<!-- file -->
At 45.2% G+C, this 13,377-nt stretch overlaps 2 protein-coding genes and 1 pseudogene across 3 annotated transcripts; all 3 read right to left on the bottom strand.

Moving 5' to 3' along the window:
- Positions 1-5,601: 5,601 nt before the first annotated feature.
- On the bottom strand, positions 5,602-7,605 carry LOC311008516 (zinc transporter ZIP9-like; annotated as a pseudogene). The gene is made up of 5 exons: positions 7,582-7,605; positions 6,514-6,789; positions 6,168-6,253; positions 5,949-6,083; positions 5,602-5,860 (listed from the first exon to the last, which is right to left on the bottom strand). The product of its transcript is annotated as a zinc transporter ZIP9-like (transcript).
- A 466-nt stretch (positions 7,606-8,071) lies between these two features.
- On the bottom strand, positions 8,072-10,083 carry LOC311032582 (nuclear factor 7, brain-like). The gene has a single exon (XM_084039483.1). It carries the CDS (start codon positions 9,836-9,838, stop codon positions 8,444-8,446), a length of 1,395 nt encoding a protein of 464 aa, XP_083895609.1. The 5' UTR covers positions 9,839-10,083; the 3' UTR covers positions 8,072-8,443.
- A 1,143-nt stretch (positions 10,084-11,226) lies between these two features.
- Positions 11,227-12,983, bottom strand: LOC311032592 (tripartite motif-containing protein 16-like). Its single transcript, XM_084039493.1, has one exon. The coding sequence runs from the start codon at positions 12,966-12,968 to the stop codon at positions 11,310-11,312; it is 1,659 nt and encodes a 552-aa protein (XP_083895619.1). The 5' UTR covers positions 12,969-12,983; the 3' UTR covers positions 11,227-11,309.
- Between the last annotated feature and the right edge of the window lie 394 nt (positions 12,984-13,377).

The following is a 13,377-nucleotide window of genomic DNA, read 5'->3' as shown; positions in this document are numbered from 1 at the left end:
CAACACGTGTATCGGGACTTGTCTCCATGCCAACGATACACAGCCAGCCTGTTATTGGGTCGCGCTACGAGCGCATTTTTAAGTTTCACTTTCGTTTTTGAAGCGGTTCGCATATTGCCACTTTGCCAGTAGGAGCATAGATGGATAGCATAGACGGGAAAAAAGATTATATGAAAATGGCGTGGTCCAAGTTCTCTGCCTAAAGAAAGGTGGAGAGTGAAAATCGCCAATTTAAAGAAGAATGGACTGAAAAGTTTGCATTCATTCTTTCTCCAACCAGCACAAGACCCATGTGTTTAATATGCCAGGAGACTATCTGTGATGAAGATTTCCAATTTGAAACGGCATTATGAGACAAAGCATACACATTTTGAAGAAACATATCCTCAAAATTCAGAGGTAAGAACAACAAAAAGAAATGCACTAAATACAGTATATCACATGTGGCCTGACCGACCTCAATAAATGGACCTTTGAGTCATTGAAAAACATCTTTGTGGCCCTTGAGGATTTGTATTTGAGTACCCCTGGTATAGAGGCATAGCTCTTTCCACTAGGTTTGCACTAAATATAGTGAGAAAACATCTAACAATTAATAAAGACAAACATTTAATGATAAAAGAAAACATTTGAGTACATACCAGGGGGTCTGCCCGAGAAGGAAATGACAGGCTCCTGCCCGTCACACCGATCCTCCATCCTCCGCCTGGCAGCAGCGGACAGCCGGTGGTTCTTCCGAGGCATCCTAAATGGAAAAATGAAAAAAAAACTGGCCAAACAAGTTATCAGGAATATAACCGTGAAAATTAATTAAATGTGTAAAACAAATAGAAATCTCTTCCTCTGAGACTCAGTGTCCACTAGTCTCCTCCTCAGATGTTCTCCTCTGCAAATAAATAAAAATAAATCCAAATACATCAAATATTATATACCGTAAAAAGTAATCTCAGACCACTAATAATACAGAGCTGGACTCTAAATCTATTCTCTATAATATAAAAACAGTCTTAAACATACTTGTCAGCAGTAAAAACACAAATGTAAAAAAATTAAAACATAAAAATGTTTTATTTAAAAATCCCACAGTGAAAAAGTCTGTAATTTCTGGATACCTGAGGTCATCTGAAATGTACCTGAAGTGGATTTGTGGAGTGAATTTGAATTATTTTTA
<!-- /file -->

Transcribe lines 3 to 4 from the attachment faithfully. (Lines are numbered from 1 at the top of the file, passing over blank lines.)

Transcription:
- Positions 1-5,601: 5,601 nt before the first annotated feature.
- On the bottom strand, positions 5,602-7,605 carry LOC311008516 (zinc transporter ZIP9-like; annotated as a pseudogene). The gene is made up of 5 exons: positions 7,582-7,605; positions 6,514-6,789; positions 6,168-6,253; positions 5,949-6,083; positions 5,602-5,860 (listed from the first exon to the last, which is right to left on the bottom strand). The product of its transcript is annotated as a zinc transporter ZIP9-like (transcript).